Thursday, November 16, 2006

Milton Friedman, R.I.P.

Nobel Prize winner Milton Friedman, one of the most influential economists of the last century and a free-market champion, died today of heart failure in San Francisco at age 94.

Mr. Friedman was awarded the Nobel Prize in 1976. He long championed the cause of political and economic freedom and the links between the two. He originated, or was associated with, many breakthroughs in economics since the 1950s. He is best known for explaining the role of the money supply in economic and inflation fluctuations. He also developed, with this year's Nobel Prize winner in economics, Edmund Phelps, the theory in the 1960s that policy makers couldn't achieve a permanent tradeoff between lower unemployment and higher inflation, and that efforts to do so would simply result in the same unemployment rate and higher inflation, a view that holds sway at major central banks today, including the Fed.

Read the
WSJ article here.

Americans Voted for Gridlock: A Do-Nothing Seinfeld Congress

From NY Times columnist John Tierney: "I’m afraid the election results still haven’t registered in Washington. Democrats and Republicans keep making noises about working together to accomplish great things. But that’s not what Americans voted for. They voted for gridlock.

They gave Congress a Seinfeld mandate to do nothing. The Democrats offered no bold new ideas, and they were rewarded with victory. Voters would like them to mop up the messes made by Republicans, but that’s it. Find a way out of Iraq, and then avoid any more excellent adventures dreamed up by neoconservatives."

Read more here.

By the way, this is libertarian John Tierney's last NY Times column for now: "I hate to abandon my libertarian comrades here fighting in the belly of the beast, but this is the right moment to leave. After six years of libertarians reluctantly electing Republicans as the lesser of two evils, we’ve finally had enough. We’ve voted out big-government conservatism, and the result is the happy state of gridlock. For now, our work is done. See you in January in a new column on a new page."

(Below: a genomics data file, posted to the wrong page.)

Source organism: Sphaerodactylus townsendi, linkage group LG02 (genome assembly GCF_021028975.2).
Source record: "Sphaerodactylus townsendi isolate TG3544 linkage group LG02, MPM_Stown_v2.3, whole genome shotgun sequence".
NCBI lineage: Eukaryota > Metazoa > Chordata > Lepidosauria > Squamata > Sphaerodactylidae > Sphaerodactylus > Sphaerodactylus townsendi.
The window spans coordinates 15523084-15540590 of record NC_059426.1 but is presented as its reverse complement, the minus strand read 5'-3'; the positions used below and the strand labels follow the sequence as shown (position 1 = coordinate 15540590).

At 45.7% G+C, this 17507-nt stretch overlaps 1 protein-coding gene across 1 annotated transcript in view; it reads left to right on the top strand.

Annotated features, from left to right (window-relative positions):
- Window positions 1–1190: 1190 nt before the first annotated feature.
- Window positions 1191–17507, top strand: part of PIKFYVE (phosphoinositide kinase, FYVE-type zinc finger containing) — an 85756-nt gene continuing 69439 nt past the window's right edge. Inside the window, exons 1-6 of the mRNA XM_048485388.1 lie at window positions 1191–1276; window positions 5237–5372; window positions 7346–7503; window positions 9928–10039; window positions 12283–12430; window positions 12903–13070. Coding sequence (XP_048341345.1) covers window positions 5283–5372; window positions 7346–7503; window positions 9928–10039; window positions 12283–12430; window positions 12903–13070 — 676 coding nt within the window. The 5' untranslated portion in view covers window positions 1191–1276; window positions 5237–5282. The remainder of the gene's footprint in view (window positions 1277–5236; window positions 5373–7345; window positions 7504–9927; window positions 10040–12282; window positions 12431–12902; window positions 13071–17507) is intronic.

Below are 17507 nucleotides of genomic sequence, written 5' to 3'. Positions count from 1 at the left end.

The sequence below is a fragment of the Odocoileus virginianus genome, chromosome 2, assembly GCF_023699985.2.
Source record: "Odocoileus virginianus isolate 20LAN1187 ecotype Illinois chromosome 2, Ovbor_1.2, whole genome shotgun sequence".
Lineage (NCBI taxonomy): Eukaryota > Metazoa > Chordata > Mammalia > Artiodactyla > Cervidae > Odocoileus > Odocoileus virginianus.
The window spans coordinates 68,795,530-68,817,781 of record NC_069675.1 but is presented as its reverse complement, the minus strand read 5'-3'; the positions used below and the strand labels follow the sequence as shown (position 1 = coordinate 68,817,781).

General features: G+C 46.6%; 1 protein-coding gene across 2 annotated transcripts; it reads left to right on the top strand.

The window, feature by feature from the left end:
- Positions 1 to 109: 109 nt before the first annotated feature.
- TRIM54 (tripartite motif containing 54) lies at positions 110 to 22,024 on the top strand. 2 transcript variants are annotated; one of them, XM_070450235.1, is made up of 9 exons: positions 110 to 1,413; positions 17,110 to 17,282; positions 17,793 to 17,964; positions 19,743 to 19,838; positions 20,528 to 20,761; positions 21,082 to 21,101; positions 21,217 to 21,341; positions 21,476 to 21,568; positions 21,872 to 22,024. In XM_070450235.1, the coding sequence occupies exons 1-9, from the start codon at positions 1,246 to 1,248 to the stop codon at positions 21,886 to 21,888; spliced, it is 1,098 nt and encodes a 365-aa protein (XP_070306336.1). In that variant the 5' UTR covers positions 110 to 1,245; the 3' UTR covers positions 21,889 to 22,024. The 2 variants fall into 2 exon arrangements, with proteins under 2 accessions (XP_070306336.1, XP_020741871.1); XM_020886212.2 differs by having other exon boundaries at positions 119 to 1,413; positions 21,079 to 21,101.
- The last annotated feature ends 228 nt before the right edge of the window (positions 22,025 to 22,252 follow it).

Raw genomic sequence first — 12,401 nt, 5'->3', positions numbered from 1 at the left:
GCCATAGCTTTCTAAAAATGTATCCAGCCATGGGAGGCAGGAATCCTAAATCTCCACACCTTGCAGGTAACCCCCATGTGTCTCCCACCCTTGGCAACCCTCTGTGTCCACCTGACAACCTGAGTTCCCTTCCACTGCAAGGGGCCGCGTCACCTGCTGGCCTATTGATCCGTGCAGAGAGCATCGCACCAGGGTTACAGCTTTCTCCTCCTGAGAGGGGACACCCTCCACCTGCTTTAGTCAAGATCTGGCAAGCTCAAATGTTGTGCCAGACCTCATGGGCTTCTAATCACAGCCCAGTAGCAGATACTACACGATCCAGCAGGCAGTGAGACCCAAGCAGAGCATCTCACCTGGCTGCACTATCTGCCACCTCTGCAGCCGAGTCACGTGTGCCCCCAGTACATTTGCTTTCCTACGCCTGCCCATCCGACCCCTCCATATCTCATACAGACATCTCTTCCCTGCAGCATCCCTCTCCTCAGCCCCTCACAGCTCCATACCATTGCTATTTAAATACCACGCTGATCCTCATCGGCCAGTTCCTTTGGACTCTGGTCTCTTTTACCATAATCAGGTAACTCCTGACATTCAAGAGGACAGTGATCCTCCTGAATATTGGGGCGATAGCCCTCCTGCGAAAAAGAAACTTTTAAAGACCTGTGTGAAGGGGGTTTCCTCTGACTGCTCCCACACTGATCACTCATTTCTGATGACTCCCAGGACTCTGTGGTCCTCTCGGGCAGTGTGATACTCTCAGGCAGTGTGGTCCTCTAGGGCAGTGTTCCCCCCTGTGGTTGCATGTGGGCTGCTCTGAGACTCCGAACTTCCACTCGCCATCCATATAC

Despite Big 3, US Auto Industry is Healthy

An editorial from today's WSJ:

"The U.S. auto industry as a whole is healthy and the troubles of GM, Ford and Chrysler are by and large unique to those Detroit players. This is an important distinction, because the auto executives who met with Mr. Bush are keen to present their current woes as industry-wide. And the Big Three are counting on Michigan's Democrats in Congress, who now find themselves in the majority, to help make the case.

GM posted a $10.6 billion loss last year and has closed plants and offered union-worker buyouts. Ford is downsizing its workforce in the wake of weak sales. Both companies are responding to self-inflicted wounds that result from weak product lines, plus labor deals with the United Auto Workers that include generous benefits and pensions, as well as GM's notorious Jobs Bank that pays thousands of workers for not working. GM is paying for the health care of more retired workers (and their dependents) than of active employees.

GM, Ford, Chrysler and their enablers in the new Congress would have you believe otherwise, but outside of Michigan the U.S. remains a great place to produce vehicles. Consumers have more choices in what to drive and better quality than ever. And prices are competitive. Government intervention in a market this healthy can only increase the chances that it won't stay that way."